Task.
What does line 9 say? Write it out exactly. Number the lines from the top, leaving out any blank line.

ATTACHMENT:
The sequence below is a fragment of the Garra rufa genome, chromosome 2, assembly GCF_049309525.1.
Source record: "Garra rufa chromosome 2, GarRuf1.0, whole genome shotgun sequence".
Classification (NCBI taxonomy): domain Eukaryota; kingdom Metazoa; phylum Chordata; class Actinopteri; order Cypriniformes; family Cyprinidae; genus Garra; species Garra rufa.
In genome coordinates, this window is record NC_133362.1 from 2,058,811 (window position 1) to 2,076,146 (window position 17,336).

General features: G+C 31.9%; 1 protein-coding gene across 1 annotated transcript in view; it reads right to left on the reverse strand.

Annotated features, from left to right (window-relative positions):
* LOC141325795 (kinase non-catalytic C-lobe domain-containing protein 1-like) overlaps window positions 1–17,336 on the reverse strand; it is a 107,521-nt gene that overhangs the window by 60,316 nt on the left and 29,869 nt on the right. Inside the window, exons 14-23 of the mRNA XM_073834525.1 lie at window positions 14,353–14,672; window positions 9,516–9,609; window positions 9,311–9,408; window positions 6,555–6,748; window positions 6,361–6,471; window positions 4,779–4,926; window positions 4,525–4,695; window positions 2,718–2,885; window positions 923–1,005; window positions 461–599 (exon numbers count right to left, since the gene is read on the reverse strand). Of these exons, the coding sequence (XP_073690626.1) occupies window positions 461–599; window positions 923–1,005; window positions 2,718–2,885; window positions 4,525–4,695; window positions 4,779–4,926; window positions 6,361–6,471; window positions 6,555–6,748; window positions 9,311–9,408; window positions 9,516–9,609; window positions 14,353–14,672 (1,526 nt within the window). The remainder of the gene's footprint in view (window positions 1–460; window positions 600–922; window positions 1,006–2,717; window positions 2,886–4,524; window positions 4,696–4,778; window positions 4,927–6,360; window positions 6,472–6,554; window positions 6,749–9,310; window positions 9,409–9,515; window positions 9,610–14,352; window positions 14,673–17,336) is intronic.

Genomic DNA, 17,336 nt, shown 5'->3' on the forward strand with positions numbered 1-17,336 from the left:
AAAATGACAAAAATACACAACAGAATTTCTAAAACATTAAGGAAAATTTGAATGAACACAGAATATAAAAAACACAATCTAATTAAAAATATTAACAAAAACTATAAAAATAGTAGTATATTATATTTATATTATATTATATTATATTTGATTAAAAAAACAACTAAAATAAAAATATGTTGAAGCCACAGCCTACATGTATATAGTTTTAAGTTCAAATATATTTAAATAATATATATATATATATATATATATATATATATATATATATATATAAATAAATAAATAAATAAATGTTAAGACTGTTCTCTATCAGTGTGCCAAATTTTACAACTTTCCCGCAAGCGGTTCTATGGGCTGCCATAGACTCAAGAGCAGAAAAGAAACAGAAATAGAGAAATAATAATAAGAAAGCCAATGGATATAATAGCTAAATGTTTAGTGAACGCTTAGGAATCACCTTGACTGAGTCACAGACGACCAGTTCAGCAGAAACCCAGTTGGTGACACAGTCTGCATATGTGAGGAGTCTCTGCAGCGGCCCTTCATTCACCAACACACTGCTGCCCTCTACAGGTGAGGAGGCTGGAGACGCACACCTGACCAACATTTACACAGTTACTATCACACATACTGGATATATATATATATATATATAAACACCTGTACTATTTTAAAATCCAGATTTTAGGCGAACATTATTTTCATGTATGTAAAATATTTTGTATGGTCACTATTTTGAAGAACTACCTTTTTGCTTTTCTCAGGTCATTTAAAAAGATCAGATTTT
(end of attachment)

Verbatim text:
AAAATGACAAAAATACACAACAGAATTTCTAAAACATTAAGGAAAATTTGAATGAACACAGAATATAAAAAACACAATCTAATTAAAAATATTAACAAAAACTATAAAAATAGTAGTATATTATATTTATATTATATTATATTATATTTGATTAAAAAAACAACTAAAATAAAAATATGTTGAAGCCACAGCCTACATGTATATAGTTTTAAGTTCAAATATATTTAAATAATATATATATATATATATATATATATATATATATATATATATATAAATAAATAAATAAATAAATGTTAAGACTGTTCTCTATCAGTGTGCCAAATTTTACAACTTTCCCGCAAGCGGTTCTATGGGCTGCCATAGACTCAAGAGCAGAAAAGAAACAGAAATAGAGAAATAATAATAAGAAAGCCAATGGATATAATAGCTAAATGTTTAGTGAACGCTTAGGAATCACCTTGACTGAGTCACAGACGACCAGTTCAGCAGAAACCCAGTTGGTGACACAGTCTGCATATGTGAGGAGTCTCTGCAGCGGCCCTTCATTCACCAACACACTGCTGCCCTCTACAGGTGAGGAGGCTGGAGACGCACACCTGACCAACATTTACACAGTTACTATCACACATACTGGATATATATATATATATATATAAACACCTGTACTATTTTAAAATCCAGATTTTAGGCGAACATTATTTTCATGTATGTAAAATATTTTGTATGGTCACTATTTTGAAGAACTACCTTTTTGCTTTTCTCAGGTCATTTAAAAAGATCAGATTTT